I’m Watchin’ Tumblr, Ma!

I was researching Current Trends in Feminism a few years back, and came across a furious blog entitled 4thWaveNow. Now, I knew that so-called Third Wave Feminism was a mess—a doggy dinner of warmed-over Communism, race-mixing, and Jewish palaver—and I was pleased to find someone else reading its beads. Except that’s not really what was happening. The whole blog is focused not on feminism, but wacky, marginal social trends.

The lady writing the long comment below tells a story that is oft repeated at that blog. Not only oft repeated, but jam-full of the same clichés. “I’ve marched against war, racism, for health care, for women’s and gay and lesbian rights”…that sort of thing over and over. You never see testimony from anyone who claims to be “a based race-realist and supporter of traditional Christian values.” No, they all want you to know how screaming-mimi Lefty they are, and want you to share their belief that it is somehow ironic that their fever-swamp ideas have brought them chin-deep into the Big Muddy.

Of course there is no irony there at all.


It ain’t a liberation movement

Like most good liberals, I was totally on board with transgender “liberation.” After all, it’s the next civil rights struggle, right? I’ve marched against war, racism, for health care, for women’s and gay and lesbian rights.  In the 1980s, I surfed  the Second Wave of feminism, loving who I chose, dressing as I chose, speaking my mind, and living the life of equality first wavers like Susan B. Anthony, Charlotte Gilman, and Emma Goldman fought so hard for. I was a two-time election worker on President Obama’s campaigns. In the past couple of years, I celebrated as homophobic laws toppled, state by state, and gay marriage morphed into mainstream reality. And until recently, I’ve had the unexamined, vague conviction that the “T” in LGBT was part of the same good trend: more inclusion for the marginalized.

But that has all changed. I’ve shifted from the cookie-cutter progressive vantage point I inhabited only a few months ago. It’s not a 180 turnaround. I believe in civil rights for all people, and I don’t think trans people should face job, housing, or other discrimination. But I no longer see transgenderism as a liberation movement. From where I now stand, I see it as a profound and fundamentally conservative undermining of the gains of the Second Wave of feminism. It’s the Third Wave, a tsunami of narcissism, of post-modernist relativism run amok…a hall of mirrors, wave upon wave of shiny, YouTube transition videos and Tumblr confessions… where subjective feelings and ideas always trump physical reality.

Something has gone wrong. Very wrong. I’ve been asleep for 20 years, but now I’m waking up…because my own teenage daughter is being churned and tossed in this very turbulent sea.

When my daughter announced to me that she is transgender a few months ago, my initial reaction was basically positive—even though she had never before expressed the tiniest inkling of any such identity. In fact, she had always talked about how glad she was to be a girl. I’d raised her to feel that, like me, she could dress, act, or be anything she wanted to be and until very recently, that’s exactly what she did.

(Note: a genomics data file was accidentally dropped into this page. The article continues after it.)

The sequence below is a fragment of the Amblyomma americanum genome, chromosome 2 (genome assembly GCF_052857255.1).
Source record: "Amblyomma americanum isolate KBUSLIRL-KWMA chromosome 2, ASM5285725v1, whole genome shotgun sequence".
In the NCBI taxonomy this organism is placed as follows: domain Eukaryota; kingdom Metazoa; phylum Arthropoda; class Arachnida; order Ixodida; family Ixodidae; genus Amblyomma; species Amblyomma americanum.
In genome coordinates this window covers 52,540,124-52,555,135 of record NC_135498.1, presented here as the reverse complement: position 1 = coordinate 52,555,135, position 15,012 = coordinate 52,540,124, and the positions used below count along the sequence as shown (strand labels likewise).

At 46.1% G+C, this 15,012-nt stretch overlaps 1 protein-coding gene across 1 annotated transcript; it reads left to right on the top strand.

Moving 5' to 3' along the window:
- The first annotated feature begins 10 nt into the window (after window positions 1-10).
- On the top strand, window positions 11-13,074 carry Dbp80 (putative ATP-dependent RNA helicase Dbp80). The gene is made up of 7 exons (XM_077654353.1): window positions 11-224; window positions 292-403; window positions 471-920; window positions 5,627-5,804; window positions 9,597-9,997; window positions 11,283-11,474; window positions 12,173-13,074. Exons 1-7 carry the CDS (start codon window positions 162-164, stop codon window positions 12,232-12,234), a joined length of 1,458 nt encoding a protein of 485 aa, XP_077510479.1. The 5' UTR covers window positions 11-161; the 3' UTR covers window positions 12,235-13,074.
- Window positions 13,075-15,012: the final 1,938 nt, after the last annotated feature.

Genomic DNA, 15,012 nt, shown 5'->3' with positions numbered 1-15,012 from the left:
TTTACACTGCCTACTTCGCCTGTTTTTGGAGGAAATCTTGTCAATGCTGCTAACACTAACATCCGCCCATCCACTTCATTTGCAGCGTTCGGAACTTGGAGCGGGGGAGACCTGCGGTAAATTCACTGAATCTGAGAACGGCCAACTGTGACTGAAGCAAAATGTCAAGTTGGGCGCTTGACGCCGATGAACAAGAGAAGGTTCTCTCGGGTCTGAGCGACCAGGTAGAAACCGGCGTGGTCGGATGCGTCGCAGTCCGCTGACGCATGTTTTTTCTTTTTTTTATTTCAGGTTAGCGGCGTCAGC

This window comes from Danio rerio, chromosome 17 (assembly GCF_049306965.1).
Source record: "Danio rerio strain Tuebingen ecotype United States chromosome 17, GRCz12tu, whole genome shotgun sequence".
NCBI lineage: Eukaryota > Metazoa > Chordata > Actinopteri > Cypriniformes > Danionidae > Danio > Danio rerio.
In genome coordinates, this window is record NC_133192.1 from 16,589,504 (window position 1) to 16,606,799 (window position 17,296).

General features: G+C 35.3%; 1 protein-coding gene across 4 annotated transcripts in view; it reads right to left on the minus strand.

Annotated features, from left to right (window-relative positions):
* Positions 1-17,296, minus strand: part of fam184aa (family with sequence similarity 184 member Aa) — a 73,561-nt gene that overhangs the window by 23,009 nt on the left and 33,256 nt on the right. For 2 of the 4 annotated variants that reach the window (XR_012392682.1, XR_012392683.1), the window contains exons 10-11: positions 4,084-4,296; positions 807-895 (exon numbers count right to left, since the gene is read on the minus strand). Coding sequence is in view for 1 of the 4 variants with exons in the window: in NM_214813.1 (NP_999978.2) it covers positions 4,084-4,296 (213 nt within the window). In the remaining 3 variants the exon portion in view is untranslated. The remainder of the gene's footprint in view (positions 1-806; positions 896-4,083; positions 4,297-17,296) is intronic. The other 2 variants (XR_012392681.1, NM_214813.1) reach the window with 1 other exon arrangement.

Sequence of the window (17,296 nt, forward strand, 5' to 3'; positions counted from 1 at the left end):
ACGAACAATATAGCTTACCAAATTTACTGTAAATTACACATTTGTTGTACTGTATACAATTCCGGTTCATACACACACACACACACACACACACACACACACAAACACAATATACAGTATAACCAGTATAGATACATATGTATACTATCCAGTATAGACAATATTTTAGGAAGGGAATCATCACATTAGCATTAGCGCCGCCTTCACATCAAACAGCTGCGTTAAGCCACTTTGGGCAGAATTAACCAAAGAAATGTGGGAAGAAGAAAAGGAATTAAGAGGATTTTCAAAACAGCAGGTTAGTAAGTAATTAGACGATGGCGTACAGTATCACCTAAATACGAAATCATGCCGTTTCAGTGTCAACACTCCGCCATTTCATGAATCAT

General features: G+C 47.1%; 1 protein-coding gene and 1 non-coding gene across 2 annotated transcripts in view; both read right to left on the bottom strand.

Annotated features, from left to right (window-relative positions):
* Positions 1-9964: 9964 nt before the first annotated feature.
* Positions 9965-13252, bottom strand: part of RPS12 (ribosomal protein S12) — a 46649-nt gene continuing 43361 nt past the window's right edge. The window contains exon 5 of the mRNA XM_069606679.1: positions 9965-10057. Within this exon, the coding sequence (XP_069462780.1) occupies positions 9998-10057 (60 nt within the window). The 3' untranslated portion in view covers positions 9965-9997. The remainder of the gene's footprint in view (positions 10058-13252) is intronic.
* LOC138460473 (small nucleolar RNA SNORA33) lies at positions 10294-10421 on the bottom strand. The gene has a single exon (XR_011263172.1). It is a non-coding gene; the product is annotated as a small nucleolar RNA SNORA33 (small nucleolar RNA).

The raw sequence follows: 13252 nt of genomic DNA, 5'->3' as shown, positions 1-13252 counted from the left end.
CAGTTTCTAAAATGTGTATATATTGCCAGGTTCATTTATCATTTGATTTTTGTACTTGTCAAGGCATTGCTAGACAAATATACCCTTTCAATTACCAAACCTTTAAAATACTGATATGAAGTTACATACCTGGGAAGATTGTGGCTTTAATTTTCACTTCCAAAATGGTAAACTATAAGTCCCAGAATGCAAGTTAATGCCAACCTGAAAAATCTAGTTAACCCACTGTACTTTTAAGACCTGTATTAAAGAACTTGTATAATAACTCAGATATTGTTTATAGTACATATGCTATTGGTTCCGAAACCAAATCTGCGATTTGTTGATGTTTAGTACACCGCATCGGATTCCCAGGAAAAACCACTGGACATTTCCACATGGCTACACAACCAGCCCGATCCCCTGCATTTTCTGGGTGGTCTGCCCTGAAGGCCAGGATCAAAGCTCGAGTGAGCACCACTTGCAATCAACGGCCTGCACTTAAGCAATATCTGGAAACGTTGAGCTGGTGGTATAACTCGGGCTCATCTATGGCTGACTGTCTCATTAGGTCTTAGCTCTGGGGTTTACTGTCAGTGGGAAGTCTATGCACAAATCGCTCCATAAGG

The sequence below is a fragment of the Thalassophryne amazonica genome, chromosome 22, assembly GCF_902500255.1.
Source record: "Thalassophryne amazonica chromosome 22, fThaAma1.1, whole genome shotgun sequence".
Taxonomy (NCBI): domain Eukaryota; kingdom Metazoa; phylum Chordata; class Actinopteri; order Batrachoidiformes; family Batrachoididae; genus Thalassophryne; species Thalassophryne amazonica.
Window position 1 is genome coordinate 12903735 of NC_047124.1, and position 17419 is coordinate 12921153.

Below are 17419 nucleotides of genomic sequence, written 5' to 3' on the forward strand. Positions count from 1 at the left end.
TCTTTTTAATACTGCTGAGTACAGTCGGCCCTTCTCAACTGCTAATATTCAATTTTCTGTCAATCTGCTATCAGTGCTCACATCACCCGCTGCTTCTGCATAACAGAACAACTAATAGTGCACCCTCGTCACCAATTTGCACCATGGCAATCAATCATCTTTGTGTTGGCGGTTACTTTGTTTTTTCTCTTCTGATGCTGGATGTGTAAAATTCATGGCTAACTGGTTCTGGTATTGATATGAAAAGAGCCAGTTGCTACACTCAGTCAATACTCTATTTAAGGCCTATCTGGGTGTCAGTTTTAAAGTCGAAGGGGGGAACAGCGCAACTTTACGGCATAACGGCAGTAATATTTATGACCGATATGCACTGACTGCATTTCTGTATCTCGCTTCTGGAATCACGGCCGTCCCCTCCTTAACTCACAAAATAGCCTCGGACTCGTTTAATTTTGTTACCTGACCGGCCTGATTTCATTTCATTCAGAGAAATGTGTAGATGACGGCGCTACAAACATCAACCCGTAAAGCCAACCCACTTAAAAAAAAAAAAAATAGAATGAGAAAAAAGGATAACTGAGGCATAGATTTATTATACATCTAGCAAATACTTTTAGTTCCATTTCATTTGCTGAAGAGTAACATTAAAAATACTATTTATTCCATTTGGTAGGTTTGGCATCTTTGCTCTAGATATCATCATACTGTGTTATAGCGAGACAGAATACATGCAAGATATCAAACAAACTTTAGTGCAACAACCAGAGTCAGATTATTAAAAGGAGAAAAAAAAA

The change was abrupt. She admitted to binge-watching triumphant and ecstatic FTM transition videos for days on end. She started using jargon like “genderqueer.” But despite this turnaround, despite misgivings, I made an appointment with a gender therapist, ruminating on what it would mean to welcome a son into the erstwhile form of a daughter.

A researcher and scientist by profession and by avocation, I dived deeply into the Internet and medical literature on FTMs. And the more I read, talked, and emailed (and I delved a lot), the weaker my kneejerk-liberal “trans ally” position became.

I learned that everything I had taken for granted about women’s liberation has changed. A dislike of pink and traditionally (think: 1950s norms) female activities and interests now means a girl, a teen, is “actually” a boy.  Instead of acceptance if a girl wears denim and button-down shirts, that’s called by the archaic term “cross dressing” and the girl is pressured to “transition.” Gender role conformity is more rigid than ever, which is the great irony of transgenderism. Girls who used to find their home as “butch” lesbians don’t have anyone to identify with or look up to anymore. Women’s or lesbian bookstores, discussion groups, bars seem to have vanished from the face of the earth. Everything has been subsumed under the “queer” label.  And while nearly all FTMs start out as lesbians, they disavow it after beginning “transition.” They were never really lesbians, after all. They are “really” just crossdressers who yearn to be male.

And when it comes to “transition,” the holy grail, the magic elixir, is testosterone. It would be one thing if “T” could be used experimentally, then abandoned, with only temporary and reversible changes to the mind and body. Then you could say: Why not? Give it a try. But even a few weeks on “T” usually results in forever-thickened vocal cords, forever-thickened body and facial hair, and—by some accounts I’ve read—even brain changes that are hard to undo.  If a girl or woman transitions and changes her mind, she will forever live in a modified, altered body, whether she likes it later or not. Sterility is another risk. And many FTMs on long term hormone treatment are plagued by chronic infections, heart trouble, high blood pressure, premature aging.

That the frontal lobes of teenagers’ brains are not fully developed is now settled science, no more controversial than gravity or evolution.  We now know that executive function—judgment, impulse control, planning, and self monitoring skills—don’t reach maturity in young people until at least the age of 25. Yet the medical and psychological professions are allowing—no, they are pushing—surgical and pharmaceutical transition as the “answer” for teens who are questioning their identities. There’s a huge cognitive dissonance here: If adolescence is a time of limited executive function, how on earth can we be encouraging, let alone celebrating, such life-changing decisions being made by teen (and much younger) people?